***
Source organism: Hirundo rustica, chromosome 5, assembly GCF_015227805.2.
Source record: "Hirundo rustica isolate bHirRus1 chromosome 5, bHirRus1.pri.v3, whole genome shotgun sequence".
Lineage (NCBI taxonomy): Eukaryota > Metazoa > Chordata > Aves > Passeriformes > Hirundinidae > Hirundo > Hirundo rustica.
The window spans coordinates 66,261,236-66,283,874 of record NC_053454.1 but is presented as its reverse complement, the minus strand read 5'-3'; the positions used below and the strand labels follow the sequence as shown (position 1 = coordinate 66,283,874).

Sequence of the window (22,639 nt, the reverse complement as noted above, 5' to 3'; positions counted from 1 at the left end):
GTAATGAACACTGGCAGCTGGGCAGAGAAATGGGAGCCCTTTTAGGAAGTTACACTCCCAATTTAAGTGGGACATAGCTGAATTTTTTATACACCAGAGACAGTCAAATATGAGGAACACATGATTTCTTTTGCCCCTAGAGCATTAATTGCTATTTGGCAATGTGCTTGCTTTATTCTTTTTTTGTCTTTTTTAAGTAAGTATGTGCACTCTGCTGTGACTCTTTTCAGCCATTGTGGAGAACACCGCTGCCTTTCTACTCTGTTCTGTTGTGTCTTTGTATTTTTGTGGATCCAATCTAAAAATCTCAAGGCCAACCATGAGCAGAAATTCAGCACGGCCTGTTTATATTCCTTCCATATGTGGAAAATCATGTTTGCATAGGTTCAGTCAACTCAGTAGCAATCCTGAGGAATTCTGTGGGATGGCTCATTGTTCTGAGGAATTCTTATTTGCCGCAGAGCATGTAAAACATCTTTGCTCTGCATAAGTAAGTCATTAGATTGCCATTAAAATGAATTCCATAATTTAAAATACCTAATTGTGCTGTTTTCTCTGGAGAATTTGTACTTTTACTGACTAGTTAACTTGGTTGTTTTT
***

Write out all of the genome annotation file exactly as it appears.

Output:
Source organism: Hirundo rustica, chromosome 5, assembly GCF_015227805.2.
Source record: "Hirundo rustica isolate bHirRus1 chromosome 5, bHirRus1.pri.v3, whole genome shotgun sequence".
Lineage (NCBI taxonomy): Eukaryota > Metazoa > Chordata > Aves > Passeriformes > Hirundinidae > Hirundo > Hirundo rustica.
The window spans coordinates 66,261,236-66,283,874 of record NC_053454.1 but is presented as its reverse complement, the minus strand read 5'-3'; the positions used below and the strand labels follow the sequence as shown (position 1 = coordinate 66,283,874).

Sequence of the window (22,639 nt, the reverse complement as noted above, 5' to 3'; positions counted from 1 at the left end):
GTAATGAACACTGGCAGCTGGGCAGAGAAATGGGAGCCCTTTTAGGAAGTTACACTCCCAATTTAAGTGGGACATAGCTGAATTTTTTATACACCAGAGACAGTCAAATATGAGGAACACATGATTTCTTTTGCCCCTAGAGCATTAATTGCTATTTGGCAATGTGCTTGCTTTATTCTTTTTTTGTCTTTTTTAAGTAAGTATGTGCACTCTGCTGTGACTCTTTTCAGCCATTGTGGAGAACACCGCTGCCTTTCTACTCTGTTCTGTTGTGTCTTTGTATTTTTGTGGATCCAATCTAAAAATCTCAAGGCCAACCATGAGCAGAAATTCAGCACGGCCTGTTTATATTCCTTCCATATGTGGAAAATCATGTTTGCATAGGTTCAGTCAACTCAGTAGCAATCCTGAGGAATTCTGTGGGATGGCTCATTGTTCTGAGGAATTCTTATTTGCCGCAGAGCATGTAAAACATCTTTGCTCTGCATAAGTAAGTCATTAGATTGCCATTAAAATGAATTCCATAATTTAAAATACCTAATTGTGCTGTTTTCTCTGGAGAATTTGTACTTTTACTGACTAGTTAACTTGGTTGTTTTT